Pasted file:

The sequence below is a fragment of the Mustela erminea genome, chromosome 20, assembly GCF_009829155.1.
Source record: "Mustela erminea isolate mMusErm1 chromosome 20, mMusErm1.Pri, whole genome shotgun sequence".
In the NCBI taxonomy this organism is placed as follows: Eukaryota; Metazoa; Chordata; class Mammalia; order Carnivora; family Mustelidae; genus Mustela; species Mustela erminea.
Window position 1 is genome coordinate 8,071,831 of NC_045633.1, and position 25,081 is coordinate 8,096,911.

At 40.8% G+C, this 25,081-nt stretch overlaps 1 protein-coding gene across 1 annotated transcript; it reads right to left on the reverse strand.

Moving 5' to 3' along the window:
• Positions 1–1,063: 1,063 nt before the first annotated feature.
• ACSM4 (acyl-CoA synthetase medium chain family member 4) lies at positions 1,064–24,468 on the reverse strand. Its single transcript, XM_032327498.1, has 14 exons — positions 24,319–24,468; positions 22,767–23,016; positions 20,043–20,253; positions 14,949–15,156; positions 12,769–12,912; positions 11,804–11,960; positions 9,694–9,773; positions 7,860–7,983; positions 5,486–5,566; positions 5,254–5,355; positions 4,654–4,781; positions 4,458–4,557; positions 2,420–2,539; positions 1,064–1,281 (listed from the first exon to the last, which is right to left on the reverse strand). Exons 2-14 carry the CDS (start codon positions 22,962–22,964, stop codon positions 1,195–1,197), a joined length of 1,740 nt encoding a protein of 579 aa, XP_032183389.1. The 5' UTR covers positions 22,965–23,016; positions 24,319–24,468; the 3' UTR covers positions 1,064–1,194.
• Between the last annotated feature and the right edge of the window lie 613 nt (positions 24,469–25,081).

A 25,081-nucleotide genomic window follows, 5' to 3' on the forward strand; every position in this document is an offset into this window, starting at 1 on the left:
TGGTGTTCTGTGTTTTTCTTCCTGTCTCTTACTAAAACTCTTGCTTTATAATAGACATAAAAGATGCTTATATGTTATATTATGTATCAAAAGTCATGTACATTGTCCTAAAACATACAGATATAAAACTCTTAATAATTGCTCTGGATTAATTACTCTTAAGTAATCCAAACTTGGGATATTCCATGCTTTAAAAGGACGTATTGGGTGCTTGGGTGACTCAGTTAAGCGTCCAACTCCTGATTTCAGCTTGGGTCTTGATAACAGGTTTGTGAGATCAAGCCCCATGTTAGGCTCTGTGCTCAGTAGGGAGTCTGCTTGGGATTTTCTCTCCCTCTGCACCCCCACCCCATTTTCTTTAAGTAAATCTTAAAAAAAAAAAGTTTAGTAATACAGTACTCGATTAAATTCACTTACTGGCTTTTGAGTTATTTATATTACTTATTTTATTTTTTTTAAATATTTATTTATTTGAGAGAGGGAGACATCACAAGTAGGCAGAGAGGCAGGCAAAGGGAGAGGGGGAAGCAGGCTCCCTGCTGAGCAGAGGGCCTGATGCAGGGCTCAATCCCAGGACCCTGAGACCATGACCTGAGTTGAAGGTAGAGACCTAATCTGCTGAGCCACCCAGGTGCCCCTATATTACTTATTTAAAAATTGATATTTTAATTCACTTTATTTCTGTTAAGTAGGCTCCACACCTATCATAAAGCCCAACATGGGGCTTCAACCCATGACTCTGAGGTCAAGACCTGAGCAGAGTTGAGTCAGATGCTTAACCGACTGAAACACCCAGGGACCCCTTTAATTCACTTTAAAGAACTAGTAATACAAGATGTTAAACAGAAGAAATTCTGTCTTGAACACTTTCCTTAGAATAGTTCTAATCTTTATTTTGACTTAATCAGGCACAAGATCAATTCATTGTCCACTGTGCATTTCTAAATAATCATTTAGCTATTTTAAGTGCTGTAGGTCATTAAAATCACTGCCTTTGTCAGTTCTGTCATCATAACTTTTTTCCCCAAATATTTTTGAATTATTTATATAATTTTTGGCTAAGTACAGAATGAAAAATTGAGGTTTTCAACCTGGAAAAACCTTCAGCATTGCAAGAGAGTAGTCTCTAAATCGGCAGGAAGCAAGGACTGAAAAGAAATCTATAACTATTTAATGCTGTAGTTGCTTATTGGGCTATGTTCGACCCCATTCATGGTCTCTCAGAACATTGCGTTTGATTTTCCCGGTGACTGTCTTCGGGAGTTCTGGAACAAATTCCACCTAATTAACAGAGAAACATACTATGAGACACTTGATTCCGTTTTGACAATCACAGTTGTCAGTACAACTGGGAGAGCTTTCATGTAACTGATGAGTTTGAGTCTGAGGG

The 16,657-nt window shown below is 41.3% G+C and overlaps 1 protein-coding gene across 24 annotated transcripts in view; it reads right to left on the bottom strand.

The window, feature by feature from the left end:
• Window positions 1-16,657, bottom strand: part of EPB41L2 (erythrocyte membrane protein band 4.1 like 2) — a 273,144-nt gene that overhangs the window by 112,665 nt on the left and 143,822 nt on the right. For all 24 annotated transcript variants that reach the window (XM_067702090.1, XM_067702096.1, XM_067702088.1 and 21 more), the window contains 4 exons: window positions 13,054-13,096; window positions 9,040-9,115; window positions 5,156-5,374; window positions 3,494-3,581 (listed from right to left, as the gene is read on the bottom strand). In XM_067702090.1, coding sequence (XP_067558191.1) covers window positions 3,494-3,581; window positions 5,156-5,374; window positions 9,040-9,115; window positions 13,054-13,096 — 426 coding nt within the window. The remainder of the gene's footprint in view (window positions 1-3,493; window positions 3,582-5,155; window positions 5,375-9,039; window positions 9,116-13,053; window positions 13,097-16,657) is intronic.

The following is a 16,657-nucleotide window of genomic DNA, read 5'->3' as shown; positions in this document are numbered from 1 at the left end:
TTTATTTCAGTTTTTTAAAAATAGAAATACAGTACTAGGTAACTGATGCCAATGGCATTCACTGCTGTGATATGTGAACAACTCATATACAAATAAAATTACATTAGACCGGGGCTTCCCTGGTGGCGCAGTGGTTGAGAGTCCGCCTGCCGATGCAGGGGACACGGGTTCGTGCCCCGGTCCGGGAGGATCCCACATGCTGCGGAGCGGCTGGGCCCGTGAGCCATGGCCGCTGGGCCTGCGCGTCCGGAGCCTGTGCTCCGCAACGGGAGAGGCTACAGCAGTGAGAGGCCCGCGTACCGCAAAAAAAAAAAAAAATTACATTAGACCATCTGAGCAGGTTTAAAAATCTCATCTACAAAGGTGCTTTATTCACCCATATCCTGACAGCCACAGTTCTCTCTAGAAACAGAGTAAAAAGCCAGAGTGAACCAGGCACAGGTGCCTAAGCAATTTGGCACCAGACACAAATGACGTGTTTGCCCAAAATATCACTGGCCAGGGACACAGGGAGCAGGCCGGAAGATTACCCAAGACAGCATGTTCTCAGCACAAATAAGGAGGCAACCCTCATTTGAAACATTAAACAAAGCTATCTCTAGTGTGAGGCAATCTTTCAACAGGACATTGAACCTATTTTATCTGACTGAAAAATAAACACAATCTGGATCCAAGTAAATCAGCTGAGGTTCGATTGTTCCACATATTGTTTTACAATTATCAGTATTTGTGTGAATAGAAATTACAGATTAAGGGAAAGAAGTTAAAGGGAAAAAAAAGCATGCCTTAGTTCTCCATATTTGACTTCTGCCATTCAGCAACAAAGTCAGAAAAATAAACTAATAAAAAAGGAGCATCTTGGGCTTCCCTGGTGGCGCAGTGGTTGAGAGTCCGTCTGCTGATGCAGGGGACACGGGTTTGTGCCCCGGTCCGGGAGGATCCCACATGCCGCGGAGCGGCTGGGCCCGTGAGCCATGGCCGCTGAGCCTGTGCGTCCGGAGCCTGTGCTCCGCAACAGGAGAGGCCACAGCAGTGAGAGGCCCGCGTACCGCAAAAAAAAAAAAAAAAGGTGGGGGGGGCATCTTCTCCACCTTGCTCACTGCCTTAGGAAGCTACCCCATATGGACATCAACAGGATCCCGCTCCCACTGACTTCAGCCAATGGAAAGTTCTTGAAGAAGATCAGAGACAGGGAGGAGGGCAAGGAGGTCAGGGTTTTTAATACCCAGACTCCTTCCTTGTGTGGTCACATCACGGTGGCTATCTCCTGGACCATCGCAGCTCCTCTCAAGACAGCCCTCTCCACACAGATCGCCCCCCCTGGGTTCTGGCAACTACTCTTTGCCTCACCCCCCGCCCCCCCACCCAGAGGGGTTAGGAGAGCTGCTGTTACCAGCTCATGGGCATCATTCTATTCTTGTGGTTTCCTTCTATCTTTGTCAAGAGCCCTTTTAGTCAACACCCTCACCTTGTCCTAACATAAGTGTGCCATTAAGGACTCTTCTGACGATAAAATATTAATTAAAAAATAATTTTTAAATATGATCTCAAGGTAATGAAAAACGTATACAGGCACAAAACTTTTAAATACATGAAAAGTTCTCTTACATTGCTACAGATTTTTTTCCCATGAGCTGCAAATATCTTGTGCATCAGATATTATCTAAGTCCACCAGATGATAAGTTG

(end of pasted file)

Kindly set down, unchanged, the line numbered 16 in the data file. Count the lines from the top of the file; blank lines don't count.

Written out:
TTTATTTCAGTTTTTTAAAAATAGAAATACAGTACTAGGTAACTGATGCCAATGGCATTCACTGCTGTGATATGTGAACAACTCATATACAAATAAAATTACATTAGACCGGGGCTTCCCTGGTGGCGCAGTGGTTGAGAGTCCGCCTGCCGATGCAGGGGACACGGGTTCGTGCCCCGGTCCGGGAGGATCCCACATGCTGCGGAGCGGCTGGGCCCGTGAGCCATGGCCGCTGGGCCTGCGCGTCCGGAGCCTGTGCTCCGCAACGGGAGAGGCTACAGCAGTGAGAGGCCCGCGTACCGCAAAAAAAAAAAAAAATTACATTAGACCATCTGAGCAGGTTTAAAAATCTCATCTACAAAGGTGCTTTATTCACCCATATCCTGACAGCCACAGTTCTCTCTAGAAACAGAGTAAAAAGCCAGAGTGAACCAGGCACAGGTGCCTAAGCAATTTGGCACCAGACACAAATGACGTGTTTGCCCAAAATATCACTGGCCAGGGACACAGGGAGCAGGCCGGAAGATTACCCAAGACAGCATGTTCTCAGCACAAATAAGGAGGCAACCCTCATTTGAAACATTAAACAAAGCTATCTCTAGTGTGAGGCAATCTTTCAACAGGACATTGAACCTATTTTATCTGACTGAAAAATAAACACAATCTGGATCCAAGTAAATCAGCTGAGGTTCGATTGTTCCACATATTGTTTTACAATTATCAGTATTTGTGTGAATAGAAATTACAGATTAAGGGAAAGAAGTTAAAGGGAAAAAAAAGCATGCCTTAGTTCTCCATATTTGACTTCTGCCATTCAGCAACAAAGTCAGAAAAATAAACTAATAAAAAAGGAGCATCTTGGGCTTCCCTGGTGGCGCAGTGGTTGAGAGTCCGTCTGCTGATGCAGGGGACACGGGTTTGTGCCCCGGTCCGGGAGGATCCCACATGCCGCGGAGCGGCTGGGCCCGTGAGCCATGGCCGCTGAGCCTGTGCGTCCGGAGCCTGTGCTCCGCAACAGGAGAGGCCACAGCAGTGAGAGGCCCGCGTACCGCAAAAAAAAAAAAAAAAGGTGGGGGGGGCATCTTCTCCACCTTGCTCACTGCCTTAGGAAGCTACCCCATATGGACATCAACAGGATCCCGCTCCCACTGACTTCAGCCAATGGAAAGTTCTTGAAGAAGATCAGAGACAGGGAGGAGGGCAAGGAGGTCAGGGTTTTTAATACCCAGACTCCTTCCTTGTGTGGTCACATCACGGTGGCTATCTCCTGGACCATCGCAGCTCCTCTCAAGACAGCCCTCTCCACACAGATCGCCCCCCCTGGGTTCTGGCAACTACTCTTTGCCTCACCCCCCGCCCCCCCACCCAGAGGGGTTAGGAGAGCTGCTGTTACCAGCTCATGGGCATCATTCTATTCTTGTGGTTTCCTTCTATCTTTGTCAAGAGCCCTTTTAGTCAACACCCTCACCTTGTCCTAACATAAGTGTGCCATTAAGGACTCTTCTGACGATAAAATATTAATTAAAAAATAATTTTTAAATATGATCTCAAGGTAATGAAAAACGTATACAGGCACAAAACTTTTAAATACATGAAAAGTTCTCTTACATTGCTACAGATTTTTTTCCCATGAGCTGCAAATATCTTGTGCATCAGATATTATCTAAGTCCACCAGATGATAAGTTG